I'm a student, and currently the Wi-Fi connection at my school is very slow (dead slow). I have an 8Gb 4G data-plan, but even with that, I'm running short at the end of the month.

I have set up a Debian headless at home (which has a 400 Mbps connection), and I'm already using it as an automated Seedbox, an L2TP-IPSec VPN, a BTSync server, and an Apache server. I started building two months ago — knowing I wouldn't get blazing fast internet connection — so I'm rather new to Debian

Here is my question:

Is it possible to efficiently compress data over a private VPN? I know some iPhone and Android apps like Onavo Extend can achieve that, and I was wondering how I could put this kind of system in place (if it is indeed effective enough) so that my 4G-data usage would be lighter. If I ever come to installing/building such VPN, it should be compatible with:

  • Debian (the server),
  • Mac OS (my computer),
  • and iOS (my phone).

If you have any other suggestion on how I could speed up my school's WiFi. I did some tests on it; ping www.google.com times out, arp -a takes a long time, but eventually displays a few peers, and any speedtest (when the bad connection gives me Internet access) return 0.28 Mbps Down-Speeds.

  • As far as I know l2tp ant pptp both provide compression. If it's not efficient enough for you, try openvpn instead. Maybe it can do better. Sep 12, 2014 at 17:58
  • @ScylddeFraud Do you have any link on how their compression algorithms compare to each other?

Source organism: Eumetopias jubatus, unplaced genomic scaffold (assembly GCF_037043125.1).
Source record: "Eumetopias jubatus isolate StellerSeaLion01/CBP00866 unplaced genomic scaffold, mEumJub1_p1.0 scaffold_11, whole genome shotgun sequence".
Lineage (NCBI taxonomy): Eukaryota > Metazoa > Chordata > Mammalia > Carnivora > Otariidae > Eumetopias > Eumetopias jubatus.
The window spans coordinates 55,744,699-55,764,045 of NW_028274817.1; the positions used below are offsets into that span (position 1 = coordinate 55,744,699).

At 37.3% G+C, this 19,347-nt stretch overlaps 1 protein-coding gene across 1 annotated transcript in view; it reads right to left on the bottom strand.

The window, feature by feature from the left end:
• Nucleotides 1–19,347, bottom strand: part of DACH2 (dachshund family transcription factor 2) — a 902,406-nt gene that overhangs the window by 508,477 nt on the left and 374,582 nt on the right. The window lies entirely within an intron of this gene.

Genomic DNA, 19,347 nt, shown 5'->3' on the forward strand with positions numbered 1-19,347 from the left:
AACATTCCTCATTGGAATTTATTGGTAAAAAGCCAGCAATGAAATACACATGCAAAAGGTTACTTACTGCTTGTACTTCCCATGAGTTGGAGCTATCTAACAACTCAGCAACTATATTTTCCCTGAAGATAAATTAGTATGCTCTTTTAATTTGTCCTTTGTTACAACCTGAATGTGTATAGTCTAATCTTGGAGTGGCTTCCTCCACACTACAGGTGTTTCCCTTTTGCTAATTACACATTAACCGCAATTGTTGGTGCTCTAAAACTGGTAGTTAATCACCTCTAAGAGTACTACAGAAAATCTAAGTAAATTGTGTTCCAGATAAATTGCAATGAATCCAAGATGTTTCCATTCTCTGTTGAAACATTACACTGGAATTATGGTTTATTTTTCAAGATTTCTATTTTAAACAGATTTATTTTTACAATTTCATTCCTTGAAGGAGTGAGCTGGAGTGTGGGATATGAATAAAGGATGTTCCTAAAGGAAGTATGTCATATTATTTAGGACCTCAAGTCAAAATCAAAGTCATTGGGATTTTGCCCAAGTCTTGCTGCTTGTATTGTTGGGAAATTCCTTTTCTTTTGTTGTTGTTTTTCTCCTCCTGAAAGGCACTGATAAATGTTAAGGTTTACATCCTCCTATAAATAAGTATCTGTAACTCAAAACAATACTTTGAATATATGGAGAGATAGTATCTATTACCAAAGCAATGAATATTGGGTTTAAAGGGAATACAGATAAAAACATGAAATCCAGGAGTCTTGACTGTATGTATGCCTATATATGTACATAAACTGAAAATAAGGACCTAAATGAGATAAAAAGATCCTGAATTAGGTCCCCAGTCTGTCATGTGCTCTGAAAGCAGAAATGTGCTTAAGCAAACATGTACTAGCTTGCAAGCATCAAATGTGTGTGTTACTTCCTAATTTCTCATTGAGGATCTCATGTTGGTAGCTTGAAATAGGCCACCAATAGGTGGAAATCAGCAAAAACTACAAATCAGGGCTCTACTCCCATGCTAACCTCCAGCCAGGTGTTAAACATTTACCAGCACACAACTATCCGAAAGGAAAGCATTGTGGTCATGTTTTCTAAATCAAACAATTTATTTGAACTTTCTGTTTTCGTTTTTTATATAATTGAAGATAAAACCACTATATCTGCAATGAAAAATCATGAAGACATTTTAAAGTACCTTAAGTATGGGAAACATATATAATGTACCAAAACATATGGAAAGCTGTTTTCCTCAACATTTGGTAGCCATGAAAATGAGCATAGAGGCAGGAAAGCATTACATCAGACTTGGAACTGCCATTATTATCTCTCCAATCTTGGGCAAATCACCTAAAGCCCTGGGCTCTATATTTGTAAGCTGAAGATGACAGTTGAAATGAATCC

– LaX
    Sep 12, 2014 at 18:08
  • Don't cross-post. Sep 12, 2014 at 19:01
  • @LaX: Only this comparission. It's about pptp vs openvpn but l2tp uses the same as far as MPPC method works on PPP layer. Sep 12, 2014 at 19:10
  • I don't know if this is the same: unix.stackexchange.com/questions/103379 Sep 12, 2014 at 19:39

4 Answers 4


What I found to be a good solution for me was Ziproxy.

It's an http compression proxy that is able to compress big html assets, like images, so that webpages are lighter. As it's a proxy, it works with or without a VPN. It's also very easy to configure.


Nomachine works really well. It can compress audio too.

X2Go is not bad, but it can't compress audio.

These are remote desktop solutions, but you can tunnel them through SSH.

I've tested both of these with the server on EC2, and with the desktop sized to fit whatever phone/desktop screen I'm using.

  • nomachine also works on Windows and Linux. It shows your desktop as if you had logged in locally and it does not mess with your opengl drivers on windows unlike remote desktop. Ive used it over radio links... Feb 27, 2021 at 5:55

As an alternative to Ziproxy, there is https://github.com/barnacs/compy, which seems to be more alive as a projct.


You can create a poor man's SSL tunnel from a local port with ssh:

ssh -D <local_port> -C <user>@<server>

Then you can browse via that proxy with Chrome/Chromium:

chromium --proxy-server=socks5://localhost:<local_port>

Things to keep in mind:

  • Port forwarding of the server's TCP 22 port (SSH) is required
    • However, this also means you do not trust a third party to gatekeep your server or peep at your traffic metadata.
  • The reasons I mention "poor man's" are:
    • The connection might drop, in which case the SSH client will be unresponsive.
    • You have to configure and trust applications to use the proxy, and they might have bugs making them misbehave in privacy-endangering ways.
    • it does not cost you any money, but it costs you time to remember/create a shortcut with the command line and server address.
    • I have not tried it on iThings.
  • 1
    In addition? What? The suspense is killing me...
    – M Granja
    May 8, 2019 at 13:23
  • @MGranja I don't remember exactly what the last point was, but I added plenty and rephrased the answer. Do you want even more? Thanks for the heads-up!
    – danuker
    May 9, 2019 at 15:18
  • It`s fine, thanks!
    – M Granja
    May 10, 2019 at 17:17

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